There is a beautiful romance in this book, a romance with achievement in an age when achievement was valued. It can happen again, and a good first step is to study the lives and values of the greats of the last century to learn how and why.
The Gilded Age produced not only some of the richest men and women of all time; its freedom and opportunities built a nation of people of superlative character. This fantastic book from 1901 provides an in-depth look at the lives and choices of some of the most famous among them. The idea is to document the traits that make for great entrepreneurs.
Here it is presented with beautiful personal profiles. From the interviews and reporting, certain common features of success emerge: the need for a work ethic, the necessity of sacrifice, the role of being alert, the centrality of passion to success, the urge to serve others, the desire to break the mold, the willingness to adapt to change, profound attentiveness to real conditions, and also the biographical details of how a person goes from rags to riches.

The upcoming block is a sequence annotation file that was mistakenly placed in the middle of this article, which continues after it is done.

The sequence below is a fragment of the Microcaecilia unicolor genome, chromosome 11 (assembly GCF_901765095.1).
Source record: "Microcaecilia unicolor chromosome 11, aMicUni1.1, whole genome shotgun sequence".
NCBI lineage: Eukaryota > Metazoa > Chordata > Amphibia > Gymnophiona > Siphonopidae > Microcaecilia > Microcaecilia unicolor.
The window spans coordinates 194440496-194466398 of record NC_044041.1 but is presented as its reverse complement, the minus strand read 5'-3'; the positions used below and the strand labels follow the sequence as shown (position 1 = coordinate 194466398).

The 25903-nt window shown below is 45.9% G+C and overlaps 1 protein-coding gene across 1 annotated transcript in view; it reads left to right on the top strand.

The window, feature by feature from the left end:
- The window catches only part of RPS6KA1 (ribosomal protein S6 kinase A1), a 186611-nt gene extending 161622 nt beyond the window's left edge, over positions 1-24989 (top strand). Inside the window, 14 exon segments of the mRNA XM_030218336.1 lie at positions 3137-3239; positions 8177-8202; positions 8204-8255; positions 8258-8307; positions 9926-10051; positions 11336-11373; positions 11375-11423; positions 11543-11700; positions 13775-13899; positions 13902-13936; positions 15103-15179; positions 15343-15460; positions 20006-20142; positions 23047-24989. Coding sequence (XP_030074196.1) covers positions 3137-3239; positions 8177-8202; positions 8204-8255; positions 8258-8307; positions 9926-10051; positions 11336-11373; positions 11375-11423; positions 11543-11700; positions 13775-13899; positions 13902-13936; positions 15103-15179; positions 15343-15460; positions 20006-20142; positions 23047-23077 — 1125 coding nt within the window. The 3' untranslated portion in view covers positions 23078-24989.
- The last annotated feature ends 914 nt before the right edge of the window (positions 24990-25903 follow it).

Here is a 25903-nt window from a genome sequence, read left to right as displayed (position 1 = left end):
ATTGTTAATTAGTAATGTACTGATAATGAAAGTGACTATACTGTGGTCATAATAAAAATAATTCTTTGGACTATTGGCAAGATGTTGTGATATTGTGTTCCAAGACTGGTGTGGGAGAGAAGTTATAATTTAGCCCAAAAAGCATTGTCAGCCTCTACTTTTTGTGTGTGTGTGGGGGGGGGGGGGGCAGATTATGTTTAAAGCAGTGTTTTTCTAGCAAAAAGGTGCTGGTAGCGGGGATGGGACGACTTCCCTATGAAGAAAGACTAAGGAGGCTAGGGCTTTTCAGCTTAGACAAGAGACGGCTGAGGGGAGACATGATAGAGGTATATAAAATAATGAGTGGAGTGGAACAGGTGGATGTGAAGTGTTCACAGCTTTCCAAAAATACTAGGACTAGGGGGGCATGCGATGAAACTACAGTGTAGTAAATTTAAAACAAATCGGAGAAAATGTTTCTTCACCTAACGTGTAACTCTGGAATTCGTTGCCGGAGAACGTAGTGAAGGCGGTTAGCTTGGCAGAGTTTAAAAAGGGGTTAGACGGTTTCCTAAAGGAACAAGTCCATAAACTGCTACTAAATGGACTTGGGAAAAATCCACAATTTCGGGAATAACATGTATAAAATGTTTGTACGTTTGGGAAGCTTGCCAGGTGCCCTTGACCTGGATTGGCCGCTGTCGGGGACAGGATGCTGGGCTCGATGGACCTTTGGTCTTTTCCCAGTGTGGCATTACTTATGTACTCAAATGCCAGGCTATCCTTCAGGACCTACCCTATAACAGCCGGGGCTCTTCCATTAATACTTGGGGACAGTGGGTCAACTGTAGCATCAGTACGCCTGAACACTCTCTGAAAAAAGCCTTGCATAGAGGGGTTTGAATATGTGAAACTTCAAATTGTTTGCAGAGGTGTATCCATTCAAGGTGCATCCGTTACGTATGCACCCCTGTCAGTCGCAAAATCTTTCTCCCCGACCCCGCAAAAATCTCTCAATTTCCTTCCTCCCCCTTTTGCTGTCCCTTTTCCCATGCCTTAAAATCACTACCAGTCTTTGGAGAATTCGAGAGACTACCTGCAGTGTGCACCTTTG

Capitalistic success is heralded in these pages. But it's not only about money. It's about success in every field, so poets, dancers, composers, philanthropists, and journalists are in here. But the common thread here is entrepreneurship, which is that special capacity for acting on good judgments about an uncertain future. This quality is the driving force of the market and civilization.
You will find out more about these people through these bite-size reports by top-flight journalists than from full biographies. You get to hear their own words about how they evaluate their success. It's a great book for kids too, offering unforgettable life stories and lessons.